Claymont train station improvements hinge on land, $16 M - Community News
By Adam Zewe
Posted Jun 20, 2008 @ 11:10 AM
Claymont, Del. —
A lack of land and funding could derail plans to improve the Claymont train station.
Representatives from the Wilmington Area Planning Council (WILMAPCO) presented a $16 million improvement plan to the Claymont Community Coalition on June 19.
The final plan, a compromise between three alternatives that residents have reviewed and commented on since 2006, was well received.
However, WILMAPCO warned residents the project may not happen.
“We don’t even have funding for the $16 million,” said Dave Gula, a WILMAPCO senior planner.
Finding money is going to be a challenge because both the county and state governments have fallen on lean financial times, Gula told the 35 resident who attended the meeting.
Most funding for the improvements will have to come from private enterprises and the federal government, but those funding sources have their own issues, he said.
There is no space at the Myrtle-Avenue station for offices or retail, so no private companies can partner with the station and help fund construction, said Gula. And without offices or retail onsite, the federal government will be unlikely to provide funding, he said.
“The federal government wants to throw money at something that will not just be a commuter station,” said Gula.
That means the project will hinge on a 155-acre plot of land adjacent to the station owned by Claymont Steel. The land would allow offices and retail to move in next to the station, making the project more attractive for financing, said Gula. It would also allow a second entrance to the station to alleviate traffic congestion on Myrtle Avenue, he said.
WILMAPCO had been talking to the steel company about purchasing the land, conversation stalled when Claymont Steel was purchased by the Russian steelmaker Evraz Group seven months ago.
Gula is worried the property may no longer be available.
“If something does not happen on Claymont Steel’s property, it is going to be hard to have any station improvement at all,” he said.
Victor Clark, vice president and general manager of operations at Claymont Steel, did not immediately return phone calls.
Claymont has been interested in improving the station – which has not ticket booth and requires riders to walk through a dark tunnel under the station to board northbound trains -- for years, said George Lossé, president of the Claymont Community Coalition.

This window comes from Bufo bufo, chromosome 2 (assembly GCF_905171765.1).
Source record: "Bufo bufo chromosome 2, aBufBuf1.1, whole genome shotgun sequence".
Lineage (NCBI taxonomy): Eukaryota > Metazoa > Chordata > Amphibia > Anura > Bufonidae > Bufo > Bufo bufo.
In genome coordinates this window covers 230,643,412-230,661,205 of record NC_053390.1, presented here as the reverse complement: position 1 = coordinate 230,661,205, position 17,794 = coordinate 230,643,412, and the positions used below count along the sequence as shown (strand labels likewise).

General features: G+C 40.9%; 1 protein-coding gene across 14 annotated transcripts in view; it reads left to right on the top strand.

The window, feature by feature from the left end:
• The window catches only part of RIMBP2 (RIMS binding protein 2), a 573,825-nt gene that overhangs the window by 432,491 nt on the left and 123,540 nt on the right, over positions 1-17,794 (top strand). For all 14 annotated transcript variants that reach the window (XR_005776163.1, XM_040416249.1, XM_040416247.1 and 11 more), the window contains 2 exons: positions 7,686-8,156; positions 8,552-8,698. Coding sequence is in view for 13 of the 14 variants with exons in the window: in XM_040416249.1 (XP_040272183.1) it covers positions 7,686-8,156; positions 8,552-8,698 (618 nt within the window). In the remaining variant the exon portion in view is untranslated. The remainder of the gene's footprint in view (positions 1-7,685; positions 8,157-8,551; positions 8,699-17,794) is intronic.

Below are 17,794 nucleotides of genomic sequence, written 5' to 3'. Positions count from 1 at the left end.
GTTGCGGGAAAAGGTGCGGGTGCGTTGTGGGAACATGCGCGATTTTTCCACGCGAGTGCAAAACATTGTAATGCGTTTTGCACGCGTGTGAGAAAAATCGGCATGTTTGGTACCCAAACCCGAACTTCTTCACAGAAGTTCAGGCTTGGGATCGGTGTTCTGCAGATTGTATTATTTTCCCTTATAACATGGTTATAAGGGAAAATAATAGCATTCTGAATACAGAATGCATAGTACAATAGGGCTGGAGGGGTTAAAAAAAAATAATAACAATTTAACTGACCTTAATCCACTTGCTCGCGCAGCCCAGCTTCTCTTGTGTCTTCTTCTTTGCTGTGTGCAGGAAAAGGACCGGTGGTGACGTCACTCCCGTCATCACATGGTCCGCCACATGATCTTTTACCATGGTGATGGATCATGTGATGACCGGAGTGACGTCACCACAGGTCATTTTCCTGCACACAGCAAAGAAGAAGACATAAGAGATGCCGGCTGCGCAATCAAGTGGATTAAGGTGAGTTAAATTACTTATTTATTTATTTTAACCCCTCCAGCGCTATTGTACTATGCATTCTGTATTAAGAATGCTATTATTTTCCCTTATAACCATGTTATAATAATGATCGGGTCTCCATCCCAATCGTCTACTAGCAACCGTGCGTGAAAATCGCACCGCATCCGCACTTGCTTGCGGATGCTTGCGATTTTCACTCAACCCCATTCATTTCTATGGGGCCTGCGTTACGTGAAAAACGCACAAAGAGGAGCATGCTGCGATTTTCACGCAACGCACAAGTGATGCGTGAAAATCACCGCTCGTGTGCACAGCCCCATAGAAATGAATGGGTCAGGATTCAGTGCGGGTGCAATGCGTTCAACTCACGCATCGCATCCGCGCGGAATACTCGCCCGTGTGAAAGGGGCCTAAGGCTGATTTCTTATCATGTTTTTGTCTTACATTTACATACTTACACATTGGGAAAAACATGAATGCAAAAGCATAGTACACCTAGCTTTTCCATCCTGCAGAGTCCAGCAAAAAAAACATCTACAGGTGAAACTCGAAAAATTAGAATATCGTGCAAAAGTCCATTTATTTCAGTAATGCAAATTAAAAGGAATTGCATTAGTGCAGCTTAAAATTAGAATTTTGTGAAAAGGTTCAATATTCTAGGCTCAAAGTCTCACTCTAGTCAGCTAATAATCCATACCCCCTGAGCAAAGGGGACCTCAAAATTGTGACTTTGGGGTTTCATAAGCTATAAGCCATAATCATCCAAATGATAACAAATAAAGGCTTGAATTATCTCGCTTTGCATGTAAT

WILMAPCO’s plan includes an elevated concourse that crosses the tracks to eliminate the tunnel, Gula said.
It also includes elevated platforms, so riders will not have to climb up into the trains, a climate-controlled waiting room, restrooms and a ticket booth, sidewalks, landscaping improvements, parking for bicycles and 72 more parking spaces for cars, he said.
Despite the additional spaces, parking at the station will be a problem if ridership increases as much as expected, but there is no room for more spaces or a parking garage, Gula said.
To reduce traffic congestion, Gula hopes to promote the station as a place people can access without a car.
WILMAPCO is considering connecting the station to the Northern Delaware Greenway, which would give commuters access to other areas of Brandywine Hundred by foot or bicycle, he said.
Lossé and most residents at the meeting were impressed by the improvement plan and optimistic the station will be good for Claymont.
“We want people to be able to come to this community and an improved train station is a great way to do it,” said Lossé.
Lancashire resident Bill Baldwin agreed the new station will be positive for Claymont because it will fit with the community’s revitalization.
“But without funding, it could be a long time coming,” he said.
WILMAPCO hopes find funds by presenting its plan to public and private groups, Gula said. He is optimistic the persistence will eventually pay off.
Claymont Train Station
Claymont Community Center
June 25, 4 p.m. – 8 p.m.
737-6205 Ext. 22
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